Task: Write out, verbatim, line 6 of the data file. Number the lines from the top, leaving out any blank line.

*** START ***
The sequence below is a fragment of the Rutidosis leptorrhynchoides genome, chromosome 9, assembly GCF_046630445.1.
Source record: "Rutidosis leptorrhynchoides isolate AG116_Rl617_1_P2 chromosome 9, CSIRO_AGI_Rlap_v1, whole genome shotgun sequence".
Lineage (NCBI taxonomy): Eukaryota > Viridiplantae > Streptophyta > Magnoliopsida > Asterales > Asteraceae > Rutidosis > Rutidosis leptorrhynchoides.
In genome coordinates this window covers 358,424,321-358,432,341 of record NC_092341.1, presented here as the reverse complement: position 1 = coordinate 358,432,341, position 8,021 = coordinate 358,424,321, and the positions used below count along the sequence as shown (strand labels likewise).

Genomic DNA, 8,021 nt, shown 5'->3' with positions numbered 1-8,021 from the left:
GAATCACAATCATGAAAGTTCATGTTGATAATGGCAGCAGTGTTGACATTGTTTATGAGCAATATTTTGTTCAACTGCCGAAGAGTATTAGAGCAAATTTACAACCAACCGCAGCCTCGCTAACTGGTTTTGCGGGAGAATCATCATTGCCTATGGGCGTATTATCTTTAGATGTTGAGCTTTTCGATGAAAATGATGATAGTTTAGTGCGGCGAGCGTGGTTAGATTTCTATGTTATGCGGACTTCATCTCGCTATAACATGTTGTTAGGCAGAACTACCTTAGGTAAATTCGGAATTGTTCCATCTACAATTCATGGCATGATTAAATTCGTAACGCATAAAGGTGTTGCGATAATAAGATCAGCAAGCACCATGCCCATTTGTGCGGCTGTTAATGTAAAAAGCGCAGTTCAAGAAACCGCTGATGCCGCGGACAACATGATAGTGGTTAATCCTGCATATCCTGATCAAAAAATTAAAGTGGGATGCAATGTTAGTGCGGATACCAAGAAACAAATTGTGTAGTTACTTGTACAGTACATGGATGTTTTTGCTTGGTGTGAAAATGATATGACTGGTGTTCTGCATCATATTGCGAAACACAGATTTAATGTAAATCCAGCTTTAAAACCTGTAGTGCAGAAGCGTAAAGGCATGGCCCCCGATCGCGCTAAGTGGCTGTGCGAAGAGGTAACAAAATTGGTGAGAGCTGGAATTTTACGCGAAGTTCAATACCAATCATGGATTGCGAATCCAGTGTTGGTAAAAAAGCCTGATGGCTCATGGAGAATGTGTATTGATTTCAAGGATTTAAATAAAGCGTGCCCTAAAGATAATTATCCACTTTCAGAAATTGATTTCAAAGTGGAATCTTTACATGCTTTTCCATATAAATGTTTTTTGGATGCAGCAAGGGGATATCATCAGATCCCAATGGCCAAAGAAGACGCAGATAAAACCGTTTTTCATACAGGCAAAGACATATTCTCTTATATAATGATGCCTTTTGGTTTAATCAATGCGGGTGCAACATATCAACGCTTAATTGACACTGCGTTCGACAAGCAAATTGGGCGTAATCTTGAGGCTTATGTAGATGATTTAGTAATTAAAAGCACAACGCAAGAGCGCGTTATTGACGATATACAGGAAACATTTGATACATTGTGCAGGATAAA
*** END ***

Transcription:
GAATCACAATCATGAAAGTTCATGTTGATAATGGCAGCAGTGTTGACATTGTTTATGAGCAATATTTTGTTCAACTGCCGAAGAGTATTAGAGCAAATTTACAACCAACCGCAGCCTCGCTAACTGGTTTTGCGGGAGAATCATCATTGCCTATGGGCGTATTATCTTTAGATGTTGAGCTTTTCGATGAAAATGATGATAGTTTAGTGCGGCGAGCGTGGTTAGATTTCTATGTTATGCGGACTTCATCTCGCTATAACATGTTGTTAGGCAGAACTACCTTAGGTAAATTCGGAATTGTTCCATCTACAATTCATGGCATGATTAAATTCGTAACGCATAAAGGTGTTGCGATAATAAGATCAGCAAGCACCATGCCCATTTGTGCGGCTGTTAATGTAAAAAGCGCAGTTCAAGAAACCGCTGATGCCGCGGACAACATGATAGTGGTTAATCCTGCATATCCTGATCAAAAAATTAAAGTGGGATGCAATGTTAGTGCGGATACCAAGAAACAAATTGTGTAGTTACTTGTACAGTACATGGATGTTTTTGCTTGGTGTGAAAATGATATGACTGGTGTTCTGCATCATATTGCGAAACACAGATTTAATGTAAATCCAGCTTTAAAACCTGTAGTGCAGAAGCGTAAAGGCATGGCCCCCGATCGCGCTAAGTGGCTGTGCGAAGAGGTAACAAAATTGGTGAGAGCTGGAATTTTACGCGAAGTTCAATACCAATCATGGATTGCGAATCCAGTGTTGGTAAAAAAGCCTGATGGCTCATGGAGAATGTGTATTGATTTCAAGGATTTAAATAAAGCGTGCCCTAAAGATAATTATCCACTTTCAGAAATTGATTTCAAAGTGGAATCTTTACATGCTTTTCCATATAAATGTTTTTTGGATGCAGCAAGGGGATATCATCAGATCCCAATGGCCAAAGAAGACGCAGATAAAACCGTTTTTCATACAGGCAAAGACATATTCTCTTATATAATGATGCCTTTTGGTTTAATCAATGCGGGTGCAACATATCAACGCTTAATTGACACTGCGTTCGACAAGCAAATTGGGCGTAATCTTGAGGCTTATGTAGATGATTTAGTAATTAAAAGCACAACGCAAGAGCGCGTTATTGACGATATACAGGAAACATTTGATACATTGTGCAGGATAAA